9. 9. What makes pseudo-archaeology appealing? B. Pseudo-archaeologists commit logical errors that are difficult to notice 1. They presume that coincidences are intentional 2. They jump to conclusions without enough facts 3. They ignore the concept of representativeness 4. Selective presentation of data 5. False dichotomies: the idea that explanation is “either-or” 6. They embrace incorrect theories and/or out-of-date information 1st Example: Earth Crustal displacement The correct theory of what generates earthquakes? Plate tectonics 2nd Example: hyperdiffusion The correct understandings of similarities in different parts of the world? --Independent invention --Historical particularism
  10. 10. What makes pseudo-archaeology appealing? B. Pseudo-archaeologists commit logical errors that are difficult to notice 1. They presume that coincidences are intentional 2. They jump to conclusions without enough facts 3. They ignore the concept of representativeness 4. Selective presentation of data 5. False dichotomies: the idea that explanation is “either-or” 6. They embrace incorrect theories and/or out-of-date information In sum, this is bad logic, or, stated differently, bad thinking. But are pseudo-archaeologists dumb? NO So why do pseudo-archeaologists do this? $$$ But also: --nationalism --religious belief
  11. 11. What makes pseudo-archaeology appealing? C. The nature of belief 1. Pseudo-archaeologists offer simple explanations, which is attractive in a complex world How do we explain the rise of complex societies in the Nile Valley?
  12. 12. What makes pseudo-archaeology appealing? C. The nature of belief 1. Pseudo-archaeologists offer simple explanations, which is attractive in a complex world 2. Pseudo-archaeological ideas are more fun and care-free than the cold logic of science I think the actual discoveries and painstaking results of scientific archaeology are more exciting, and I hope I have been able to convince you of this.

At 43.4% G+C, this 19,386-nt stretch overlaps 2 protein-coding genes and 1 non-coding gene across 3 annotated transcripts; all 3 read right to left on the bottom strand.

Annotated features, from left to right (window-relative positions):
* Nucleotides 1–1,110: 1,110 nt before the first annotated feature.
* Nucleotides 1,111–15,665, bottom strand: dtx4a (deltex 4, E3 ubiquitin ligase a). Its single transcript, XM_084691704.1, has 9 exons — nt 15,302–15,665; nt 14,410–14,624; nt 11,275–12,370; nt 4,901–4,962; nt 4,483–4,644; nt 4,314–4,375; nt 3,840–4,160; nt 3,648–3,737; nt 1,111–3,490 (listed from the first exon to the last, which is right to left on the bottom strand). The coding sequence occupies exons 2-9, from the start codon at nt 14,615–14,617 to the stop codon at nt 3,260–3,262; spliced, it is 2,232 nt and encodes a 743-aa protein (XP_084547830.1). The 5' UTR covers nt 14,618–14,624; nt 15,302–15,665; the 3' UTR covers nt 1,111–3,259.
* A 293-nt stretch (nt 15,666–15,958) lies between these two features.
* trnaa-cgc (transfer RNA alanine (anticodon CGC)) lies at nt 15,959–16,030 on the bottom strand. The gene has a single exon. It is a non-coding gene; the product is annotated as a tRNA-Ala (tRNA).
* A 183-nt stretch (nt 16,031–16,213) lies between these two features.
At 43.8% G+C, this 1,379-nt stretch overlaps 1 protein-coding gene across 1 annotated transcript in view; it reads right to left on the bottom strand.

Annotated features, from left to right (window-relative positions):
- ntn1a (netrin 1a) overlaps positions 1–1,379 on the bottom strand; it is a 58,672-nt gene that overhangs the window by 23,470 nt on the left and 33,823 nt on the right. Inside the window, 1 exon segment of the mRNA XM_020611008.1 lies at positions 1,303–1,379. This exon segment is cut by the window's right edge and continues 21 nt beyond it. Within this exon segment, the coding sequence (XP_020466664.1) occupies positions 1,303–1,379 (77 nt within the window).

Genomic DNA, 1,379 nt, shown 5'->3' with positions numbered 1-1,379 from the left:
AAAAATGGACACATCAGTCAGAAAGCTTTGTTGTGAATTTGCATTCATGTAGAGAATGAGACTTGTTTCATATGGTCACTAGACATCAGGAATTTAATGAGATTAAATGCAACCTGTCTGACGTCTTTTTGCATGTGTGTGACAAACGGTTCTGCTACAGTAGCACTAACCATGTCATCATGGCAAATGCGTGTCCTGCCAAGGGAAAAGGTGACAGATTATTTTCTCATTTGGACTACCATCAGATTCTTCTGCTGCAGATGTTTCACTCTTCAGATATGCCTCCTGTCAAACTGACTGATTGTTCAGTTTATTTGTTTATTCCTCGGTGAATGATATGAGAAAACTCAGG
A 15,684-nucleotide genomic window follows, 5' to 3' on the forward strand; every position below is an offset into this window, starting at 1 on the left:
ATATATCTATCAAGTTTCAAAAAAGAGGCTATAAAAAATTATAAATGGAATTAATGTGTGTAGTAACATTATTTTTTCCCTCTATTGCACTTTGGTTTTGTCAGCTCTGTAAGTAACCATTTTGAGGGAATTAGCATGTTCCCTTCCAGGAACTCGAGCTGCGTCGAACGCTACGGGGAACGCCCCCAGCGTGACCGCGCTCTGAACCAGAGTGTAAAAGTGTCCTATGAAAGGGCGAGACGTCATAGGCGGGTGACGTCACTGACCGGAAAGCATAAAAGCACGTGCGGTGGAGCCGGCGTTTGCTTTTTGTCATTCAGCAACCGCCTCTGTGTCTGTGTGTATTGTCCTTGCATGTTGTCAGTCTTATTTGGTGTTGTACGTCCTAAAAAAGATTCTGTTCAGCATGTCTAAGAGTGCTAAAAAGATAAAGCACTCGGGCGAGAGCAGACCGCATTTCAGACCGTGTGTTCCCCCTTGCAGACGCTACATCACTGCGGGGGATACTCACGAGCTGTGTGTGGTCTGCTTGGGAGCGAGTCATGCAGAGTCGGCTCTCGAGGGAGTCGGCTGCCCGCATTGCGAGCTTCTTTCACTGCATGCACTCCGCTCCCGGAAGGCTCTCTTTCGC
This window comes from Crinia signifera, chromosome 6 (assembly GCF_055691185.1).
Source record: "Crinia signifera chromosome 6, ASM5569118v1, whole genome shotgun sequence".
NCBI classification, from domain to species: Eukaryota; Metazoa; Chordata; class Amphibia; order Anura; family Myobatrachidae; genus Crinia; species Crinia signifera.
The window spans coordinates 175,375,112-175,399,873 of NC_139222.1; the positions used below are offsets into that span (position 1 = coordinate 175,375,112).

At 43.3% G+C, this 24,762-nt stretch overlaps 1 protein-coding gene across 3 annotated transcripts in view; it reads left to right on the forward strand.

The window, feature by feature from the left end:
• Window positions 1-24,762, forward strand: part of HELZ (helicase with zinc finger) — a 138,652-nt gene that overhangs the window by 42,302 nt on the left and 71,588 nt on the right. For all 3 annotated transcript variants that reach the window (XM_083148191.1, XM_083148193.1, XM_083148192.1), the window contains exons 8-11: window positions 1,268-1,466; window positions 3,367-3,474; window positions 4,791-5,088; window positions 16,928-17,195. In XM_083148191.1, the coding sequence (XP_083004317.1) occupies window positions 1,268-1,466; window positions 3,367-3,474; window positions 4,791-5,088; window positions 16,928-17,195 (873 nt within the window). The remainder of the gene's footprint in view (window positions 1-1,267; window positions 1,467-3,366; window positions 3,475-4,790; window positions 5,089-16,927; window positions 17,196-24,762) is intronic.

13. 13. Shipwreck of Kas, Turkey Internal ramp hypothesis
  14. 14. What makes pseudo-archaeology appealing? C. The nature of belief 1. Pseudo-archaeologists offer simple explanations, which is attractive in a complex world 2. Pseudo-archaeological leaps of faith are more care-free than the cold logic of science 3. We trust authority often without being critical of authority Barry Fell, Harvard professor marine biologist
  15. 15. What makes pseudo-archaeology appealing? C. The nature of belief 1. Pseudo-archaeologists offer simple explanations, which is attractive in a complex world 2. Pseudo-archaeological leaps of faith are more care-free than the cold logic of science 3. We trust authority often without being critical of authority
  16. 16. What makes pseudo-archaeology appealing? C. The nature of belief 1. Pseudo-archaeologists offer simple explanations, which is attractive in a complex world 2. Pseudo-archaeological leaps of faith are more care-free than the cold logic of science 3. We trust authority often without being critical of authority 4. Many of our beliefs come from personal sources, prior to any scientific evaluation of such beliefs --It is hard to relinquish questionable beliefs. Why? 1) Beliefs are sometimes tied up with personal relationships 2) Pride: hard to admit that you are wrong 3) Sometimes changing a single belief means changing an entire world view 4) Confirmation bias: we protect bad beliefs with bad logic